• There is a difference between reporting, tattling or gossiping. You can provide important information that may prevent harm either directly or anonymously by telling a trusted adult what you know or hear.
  • Don’t dwell on the worst possibilities. Although there is no absolute guarantee that something bad will never happen, it is important to understand the difference between the possibility of something happening and the probability that it will affect our school.
  • Senseless violence is hard for everyone to understand. Doing things that you enjoy, sticking to your normal routine, and being with friends and family help make us feel better and keep us from worrying about the event.
  • Sometimes people do bad things that hurt others. They may be unable to handle their anger, under the influence of drugs or alcohol, or suffering from mental illness. Adults (parents, teachers, police officers, doctors, faith leaders) work very hard to get those people help and keep them from hurting others. It is important for all of us to know how to get help if we feel really upset or angry and to stay away from drugs and alcohol.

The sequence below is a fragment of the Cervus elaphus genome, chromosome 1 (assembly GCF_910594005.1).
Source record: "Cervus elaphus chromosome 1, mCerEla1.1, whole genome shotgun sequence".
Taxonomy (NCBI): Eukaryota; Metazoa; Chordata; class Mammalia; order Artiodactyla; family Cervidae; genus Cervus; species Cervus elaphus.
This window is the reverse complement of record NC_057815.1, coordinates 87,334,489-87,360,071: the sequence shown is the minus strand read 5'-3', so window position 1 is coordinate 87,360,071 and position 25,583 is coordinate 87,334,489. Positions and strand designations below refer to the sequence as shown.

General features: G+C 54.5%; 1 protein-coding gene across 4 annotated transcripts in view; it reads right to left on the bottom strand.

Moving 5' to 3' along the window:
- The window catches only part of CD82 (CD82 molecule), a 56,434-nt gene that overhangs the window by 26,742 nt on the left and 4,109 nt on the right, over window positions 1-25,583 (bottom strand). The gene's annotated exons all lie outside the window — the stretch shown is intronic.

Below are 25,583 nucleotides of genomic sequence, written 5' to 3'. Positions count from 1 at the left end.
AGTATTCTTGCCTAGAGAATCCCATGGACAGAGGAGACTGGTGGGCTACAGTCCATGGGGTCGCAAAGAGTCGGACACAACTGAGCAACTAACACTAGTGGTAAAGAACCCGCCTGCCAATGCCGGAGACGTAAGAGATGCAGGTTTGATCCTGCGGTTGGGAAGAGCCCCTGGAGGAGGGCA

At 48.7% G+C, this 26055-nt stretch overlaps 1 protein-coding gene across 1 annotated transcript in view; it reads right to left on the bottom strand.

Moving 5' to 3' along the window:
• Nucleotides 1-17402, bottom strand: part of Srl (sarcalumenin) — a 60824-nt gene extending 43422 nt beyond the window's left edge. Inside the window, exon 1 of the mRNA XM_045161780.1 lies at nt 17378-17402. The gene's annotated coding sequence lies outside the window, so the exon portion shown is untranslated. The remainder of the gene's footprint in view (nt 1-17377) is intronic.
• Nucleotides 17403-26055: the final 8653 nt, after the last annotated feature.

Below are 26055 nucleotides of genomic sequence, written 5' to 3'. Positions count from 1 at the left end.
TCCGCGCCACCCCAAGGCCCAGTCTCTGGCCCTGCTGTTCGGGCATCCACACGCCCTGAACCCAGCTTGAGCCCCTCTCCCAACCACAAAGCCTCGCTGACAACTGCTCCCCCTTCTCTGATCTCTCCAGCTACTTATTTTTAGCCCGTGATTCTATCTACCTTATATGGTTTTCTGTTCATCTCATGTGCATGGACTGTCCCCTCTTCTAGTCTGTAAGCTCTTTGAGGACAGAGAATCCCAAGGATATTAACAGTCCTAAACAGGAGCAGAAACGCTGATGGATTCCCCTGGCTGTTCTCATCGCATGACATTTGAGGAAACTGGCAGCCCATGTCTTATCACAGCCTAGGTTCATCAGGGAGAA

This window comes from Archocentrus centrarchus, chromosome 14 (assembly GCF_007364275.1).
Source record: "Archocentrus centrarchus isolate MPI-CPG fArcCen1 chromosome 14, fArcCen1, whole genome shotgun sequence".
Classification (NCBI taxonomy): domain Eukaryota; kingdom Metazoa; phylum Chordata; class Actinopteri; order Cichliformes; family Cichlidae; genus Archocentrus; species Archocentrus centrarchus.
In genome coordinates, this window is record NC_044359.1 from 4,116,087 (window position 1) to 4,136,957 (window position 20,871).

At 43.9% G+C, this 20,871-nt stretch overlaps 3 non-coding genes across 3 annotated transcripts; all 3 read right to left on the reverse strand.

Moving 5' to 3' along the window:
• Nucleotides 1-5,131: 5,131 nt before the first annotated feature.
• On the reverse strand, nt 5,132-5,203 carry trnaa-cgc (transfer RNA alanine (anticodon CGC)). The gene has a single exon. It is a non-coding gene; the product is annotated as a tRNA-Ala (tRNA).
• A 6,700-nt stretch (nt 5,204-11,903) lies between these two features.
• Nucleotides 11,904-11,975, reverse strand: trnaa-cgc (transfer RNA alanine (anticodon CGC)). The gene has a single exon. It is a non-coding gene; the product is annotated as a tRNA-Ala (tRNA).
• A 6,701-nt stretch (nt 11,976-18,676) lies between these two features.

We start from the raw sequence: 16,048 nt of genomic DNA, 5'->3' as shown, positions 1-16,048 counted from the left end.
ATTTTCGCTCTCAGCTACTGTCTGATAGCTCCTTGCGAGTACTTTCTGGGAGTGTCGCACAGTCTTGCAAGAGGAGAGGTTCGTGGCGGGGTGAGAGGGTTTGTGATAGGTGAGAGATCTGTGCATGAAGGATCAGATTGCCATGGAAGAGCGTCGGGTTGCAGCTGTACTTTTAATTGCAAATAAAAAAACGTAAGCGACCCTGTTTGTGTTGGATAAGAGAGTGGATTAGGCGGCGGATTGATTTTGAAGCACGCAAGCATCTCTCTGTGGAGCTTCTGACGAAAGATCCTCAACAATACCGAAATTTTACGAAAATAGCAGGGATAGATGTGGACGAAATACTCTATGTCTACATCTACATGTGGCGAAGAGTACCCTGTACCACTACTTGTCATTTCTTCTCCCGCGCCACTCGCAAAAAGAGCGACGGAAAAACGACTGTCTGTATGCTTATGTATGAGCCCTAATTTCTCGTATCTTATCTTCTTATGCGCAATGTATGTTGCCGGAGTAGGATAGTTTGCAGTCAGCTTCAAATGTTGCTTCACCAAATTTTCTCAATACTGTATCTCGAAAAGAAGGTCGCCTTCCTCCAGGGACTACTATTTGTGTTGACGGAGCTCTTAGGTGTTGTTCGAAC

• Stay away from guns and other weapons. Tell an adult if you know someone has a gun. Access to guns is one of the leading risk factors for deadly violence.
  • Violence is never a solution to personal problems. Students can be part of the positive solution by participating in anti-violence programs at school, learning conflict mediation skills, and seeking help from an adult if they or a peer is struggling with anger, depression, or other emotions they cannot control.

Download a copy of  Talking to Children About Violence: Tip for Parents and Teachers